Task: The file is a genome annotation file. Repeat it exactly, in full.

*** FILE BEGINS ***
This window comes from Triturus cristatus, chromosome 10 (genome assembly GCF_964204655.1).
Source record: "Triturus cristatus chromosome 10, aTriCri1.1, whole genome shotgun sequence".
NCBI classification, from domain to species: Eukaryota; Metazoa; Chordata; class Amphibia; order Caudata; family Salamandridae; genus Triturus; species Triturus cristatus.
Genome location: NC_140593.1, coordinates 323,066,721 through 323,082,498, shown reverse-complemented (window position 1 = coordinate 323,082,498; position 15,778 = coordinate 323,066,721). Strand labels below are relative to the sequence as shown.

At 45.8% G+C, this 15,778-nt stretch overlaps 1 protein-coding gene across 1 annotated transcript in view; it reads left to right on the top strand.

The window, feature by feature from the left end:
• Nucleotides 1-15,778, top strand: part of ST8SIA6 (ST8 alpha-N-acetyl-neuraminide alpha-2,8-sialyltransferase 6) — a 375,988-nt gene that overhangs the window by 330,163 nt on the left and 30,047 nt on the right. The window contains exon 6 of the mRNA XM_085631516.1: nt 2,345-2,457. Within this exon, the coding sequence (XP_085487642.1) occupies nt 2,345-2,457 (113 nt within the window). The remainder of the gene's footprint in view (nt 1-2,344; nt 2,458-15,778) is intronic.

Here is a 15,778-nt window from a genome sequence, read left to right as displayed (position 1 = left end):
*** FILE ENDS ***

This window comes from Triturus cristatus, chromosome 10 (genome assembly GCF_964204655.1).
Source record: "Triturus cristatus chromosome 10, aTriCri1.1, whole genome shotgun sequence".
NCBI classification, from domain to species: Eukaryota; Metazoa; Chordata; class Amphibia; order Caudata; family Salamandridae; genus Triturus; species Triturus cristatus.
Genome location: NC_140593.1, coordinates 323,066,721 through 323,082,498, shown reverse-complemented (window position 1 = coordinate 323,082,498; position 15,778 = coordinate 323,066,721). Strand labels below are relative to the sequence as shown.

At 45.8% G+C, this 15,778-nt stretch overlaps 1 protein-coding gene across 1 annotated transcript in view; it reads left to right on the top strand.

The window, feature by feature from the left end:
• Nucleotides 1-15,778, top strand: part of ST8SIA6 (ST8 alpha-N-acetyl-neuraminide alpha-2,8-sialyltransferase 6) — a 375,988-nt gene that overhangs the window by 330,163 nt on the left and 30,047 nt on the right. The window contains exon 6 of the mRNA XM_085631516.1: nt 2,345-2,457. Within this exon, the coding sequence (XP_085487642.1) occupies nt 2,345-2,457 (113 nt within the window). The remainder of the gene's footprint in view (nt 1-2,344; nt 2,458-15,778) is intronic.

Here is a 15,778-nt window from a genome sequence, read left to right as displayed (position 1 = left end):